January. A colleague regrets asking his class if they had a happy Christmas. It seems that those who didn't take to their beds themselves will remember this year as the one in which a grandparent died.
Another colleague had an exciting time when his chimney caught fire; he is now prepared to moonlight by advertising smoke alarms, as they saved his family's lives. I shall also remember this Christmas as the one I learned that a four-year-old granddaughter had been expelled from ballet class. I blame the parents.
A new week: a new term: a new year. What are our priorities this January, in the first week of term? The 450-page New Deal bid was issued to us on December 18 and had to be delivered on January 7. We can't answer half the questions, especially those asking for cost breakdowns. It will depend how many customers we are sent. A class of 20 is cheaper pro rata than a group of five. Since the funding per capita is indicative only, we pepper our bid with caveats. We are expected to know exactly what we plan to do while the Employment Service offers no guarantee of funding per capita or even whether there will be any capita.
In any gap we have at this time of the year, we interview prospective students - before college, after college, in college, in schools. Why do you want to study here? It's got a good reputation for A-levels. Do you think you will qualify to do A-levels? Not really, but I want to be in a college with those who did qualify. I'm sure it'll all rub off.
Except that isn't what usually happens. I see one second-year student and give him until the end of the month before we make a final joint decision about his future here. He will take his mocks and we shall see whether the miracle he has been waiting for - less confidently recently - has come about. If not, we shall find that not attending lessons and not doing assignments leads to a fairly confident prediction of failure in June.
He says he's amazed we have put up with him for so long. I don't tell him about the pressure to improve retention rates. The only subject teacher who has never complained about him is his teacher for music technology. When he leaves, be it sooner or later, he will be a pop musician.
A student comes to tell me that she and a friend have been offered places to read PPE and law at Oxford. She thanks me for being optimistic for her, but says I can't stop yet as she has to get three A grades to take up her place. I express total confidence in her. I know she'll work with complete commitment to get A grades in all four of her A-levels and won't hold back anything to cover the possible disappointment of failure. She is a fine pianist: when she has gone, I wonder whether being a performer encourages the risk-taking and "go for it" mentality.
If so, it hasn't got through to one university. Shortly after I've congratulated the other successful candidate I get a letter from the university she probably won't go to asking me to confirm that our A-level music course is at least two-thirds academic and only one-third performance.
January is mock examination time. It's also time for external tests of modules for A-level and the new pilot GNVQ key skills. By 10.00 on the first day of term, the counsellor has seen four hysterical students. There is no link between levels of hysteria and potential or even probable examination performance. Some students can't achieve anything without a spot of histrionics; others regard a predicted U (unclassified grade) as a sort of hammock to be laid back in.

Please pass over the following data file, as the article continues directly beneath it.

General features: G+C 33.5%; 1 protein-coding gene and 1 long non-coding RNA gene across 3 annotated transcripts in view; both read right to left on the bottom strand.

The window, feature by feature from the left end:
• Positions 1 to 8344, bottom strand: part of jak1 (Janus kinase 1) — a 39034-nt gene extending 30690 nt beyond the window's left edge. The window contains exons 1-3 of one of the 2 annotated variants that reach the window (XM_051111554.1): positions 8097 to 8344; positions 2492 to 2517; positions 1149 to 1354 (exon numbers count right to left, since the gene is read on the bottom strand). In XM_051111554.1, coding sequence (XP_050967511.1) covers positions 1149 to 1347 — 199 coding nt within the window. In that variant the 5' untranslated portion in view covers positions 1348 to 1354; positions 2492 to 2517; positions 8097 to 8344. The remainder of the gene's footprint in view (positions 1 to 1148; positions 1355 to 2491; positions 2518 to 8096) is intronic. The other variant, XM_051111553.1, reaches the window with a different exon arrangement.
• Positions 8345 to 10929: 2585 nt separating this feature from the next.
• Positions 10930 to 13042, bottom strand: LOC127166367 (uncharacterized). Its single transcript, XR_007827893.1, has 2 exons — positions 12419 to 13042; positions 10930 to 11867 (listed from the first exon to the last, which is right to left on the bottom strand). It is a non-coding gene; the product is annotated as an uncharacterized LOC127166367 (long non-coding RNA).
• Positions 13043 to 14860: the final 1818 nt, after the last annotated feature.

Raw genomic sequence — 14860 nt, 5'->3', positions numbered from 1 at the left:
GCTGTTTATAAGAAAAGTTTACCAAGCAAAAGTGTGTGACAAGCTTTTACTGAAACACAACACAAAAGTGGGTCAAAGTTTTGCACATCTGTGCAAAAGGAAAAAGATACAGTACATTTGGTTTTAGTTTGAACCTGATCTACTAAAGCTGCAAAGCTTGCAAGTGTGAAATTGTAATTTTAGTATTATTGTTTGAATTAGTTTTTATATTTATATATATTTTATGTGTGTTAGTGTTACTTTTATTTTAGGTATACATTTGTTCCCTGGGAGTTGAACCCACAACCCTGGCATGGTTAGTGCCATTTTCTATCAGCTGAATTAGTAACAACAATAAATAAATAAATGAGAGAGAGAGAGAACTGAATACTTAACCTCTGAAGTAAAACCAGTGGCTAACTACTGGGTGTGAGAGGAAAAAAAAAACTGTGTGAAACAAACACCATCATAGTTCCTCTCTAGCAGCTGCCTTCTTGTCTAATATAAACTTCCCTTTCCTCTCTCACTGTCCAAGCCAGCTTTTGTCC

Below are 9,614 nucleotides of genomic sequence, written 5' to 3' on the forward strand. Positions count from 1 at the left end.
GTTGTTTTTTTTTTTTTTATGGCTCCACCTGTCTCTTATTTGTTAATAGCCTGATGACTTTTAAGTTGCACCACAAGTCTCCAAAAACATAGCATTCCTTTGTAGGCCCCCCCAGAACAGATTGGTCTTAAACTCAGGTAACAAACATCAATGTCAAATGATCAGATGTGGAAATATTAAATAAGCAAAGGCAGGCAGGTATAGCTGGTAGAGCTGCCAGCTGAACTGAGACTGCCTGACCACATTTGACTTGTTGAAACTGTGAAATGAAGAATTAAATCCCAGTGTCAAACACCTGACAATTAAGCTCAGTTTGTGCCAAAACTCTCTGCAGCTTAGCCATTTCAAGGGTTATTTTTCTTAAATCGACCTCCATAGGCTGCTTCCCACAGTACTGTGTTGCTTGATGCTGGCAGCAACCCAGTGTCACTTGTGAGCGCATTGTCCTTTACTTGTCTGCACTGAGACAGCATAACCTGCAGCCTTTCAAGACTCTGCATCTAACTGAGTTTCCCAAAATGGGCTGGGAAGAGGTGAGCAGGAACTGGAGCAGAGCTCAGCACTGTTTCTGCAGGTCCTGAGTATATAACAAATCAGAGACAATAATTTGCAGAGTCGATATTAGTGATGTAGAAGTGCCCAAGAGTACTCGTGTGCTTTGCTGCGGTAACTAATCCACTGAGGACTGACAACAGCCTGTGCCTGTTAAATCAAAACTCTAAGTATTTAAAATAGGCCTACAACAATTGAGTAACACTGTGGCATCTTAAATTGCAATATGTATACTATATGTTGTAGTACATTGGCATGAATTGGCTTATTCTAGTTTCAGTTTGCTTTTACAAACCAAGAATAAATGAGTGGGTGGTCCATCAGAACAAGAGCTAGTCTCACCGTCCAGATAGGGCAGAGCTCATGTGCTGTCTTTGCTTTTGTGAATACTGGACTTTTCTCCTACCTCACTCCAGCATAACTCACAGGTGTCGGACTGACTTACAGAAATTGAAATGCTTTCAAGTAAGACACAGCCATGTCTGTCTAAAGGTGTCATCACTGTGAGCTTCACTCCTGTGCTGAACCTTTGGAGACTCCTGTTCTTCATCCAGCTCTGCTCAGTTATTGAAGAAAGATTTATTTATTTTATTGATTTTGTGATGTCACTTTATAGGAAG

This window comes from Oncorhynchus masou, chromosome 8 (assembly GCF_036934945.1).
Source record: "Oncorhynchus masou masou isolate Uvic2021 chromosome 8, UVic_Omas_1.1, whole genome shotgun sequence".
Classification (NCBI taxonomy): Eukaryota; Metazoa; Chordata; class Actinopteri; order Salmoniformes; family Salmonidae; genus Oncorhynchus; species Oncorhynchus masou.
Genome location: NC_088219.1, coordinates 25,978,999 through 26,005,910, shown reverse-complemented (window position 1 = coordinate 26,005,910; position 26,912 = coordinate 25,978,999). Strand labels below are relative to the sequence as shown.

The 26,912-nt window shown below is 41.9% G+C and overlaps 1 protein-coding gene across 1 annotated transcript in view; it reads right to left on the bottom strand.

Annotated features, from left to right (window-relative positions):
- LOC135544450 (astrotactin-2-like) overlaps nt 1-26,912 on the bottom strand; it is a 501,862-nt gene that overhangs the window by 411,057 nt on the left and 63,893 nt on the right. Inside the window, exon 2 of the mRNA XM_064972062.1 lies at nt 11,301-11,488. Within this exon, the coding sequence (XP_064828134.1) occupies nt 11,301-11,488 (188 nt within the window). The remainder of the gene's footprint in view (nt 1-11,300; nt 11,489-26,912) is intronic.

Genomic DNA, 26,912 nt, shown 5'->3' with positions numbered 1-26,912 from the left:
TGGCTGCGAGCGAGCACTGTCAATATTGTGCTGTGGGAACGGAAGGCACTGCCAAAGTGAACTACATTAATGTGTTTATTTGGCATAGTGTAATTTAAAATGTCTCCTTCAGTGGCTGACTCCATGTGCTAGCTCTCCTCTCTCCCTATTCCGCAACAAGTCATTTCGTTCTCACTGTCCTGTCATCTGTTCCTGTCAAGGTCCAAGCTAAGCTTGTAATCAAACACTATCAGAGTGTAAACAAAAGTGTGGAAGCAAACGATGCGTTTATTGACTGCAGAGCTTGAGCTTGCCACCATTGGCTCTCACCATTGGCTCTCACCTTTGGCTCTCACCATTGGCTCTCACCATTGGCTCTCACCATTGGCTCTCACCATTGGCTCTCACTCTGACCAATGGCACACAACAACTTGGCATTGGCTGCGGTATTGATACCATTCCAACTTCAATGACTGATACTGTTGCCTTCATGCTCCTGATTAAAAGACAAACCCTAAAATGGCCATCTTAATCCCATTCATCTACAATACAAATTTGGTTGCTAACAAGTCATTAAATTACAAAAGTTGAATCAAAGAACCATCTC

The management information system has taken a turn for the proactive; it keeps sending me updates on applications - who's applied from where, for what. It estimates how many applicants will accept, and how many of them will actually turn up. Looking back over the past three years I notice that the more applicants there are for a subject, the lower percentage of them eventually seems to turn up. I'm not sure I know why this is, but the MIS hasn't spotted it, and I think we may have over-estimated some probable enrolments. Too early to worry anyway.
An anxious parent whose 16-year-old can't bear to go on with A-levels at a nearby school arrives. The daughter, I am told, is timid, easily put off, and has low self-esteem. In addition she seems to have lived in at least three countries, and lost her father in a road accident two years ago. However, she thinks she might like college where you can be more invisible than at school. The only thing is, do we have Rude Boys? It is clear that she means more than rude boys but I'm not sure what. I say yes, probably, but not to worry. We are against rude, and have procedures to deal with it. (Later, I check with colleagues and find Rude Boys are Harry Enfield's Kevin lookalikes. You learn something new every day.) We've only been back two days; tonight we go home, if we are traditionalists, and take down the decorations after a holiday which now seems a long way off. Then there should be a little time to finish opening the consultation documents dated December 22 and reading the letters sent to us during the break by the indefatigable Further Education Funding Council and Department for Education and Employment.
Anne Smith is principal of John Ruskin College, Croydon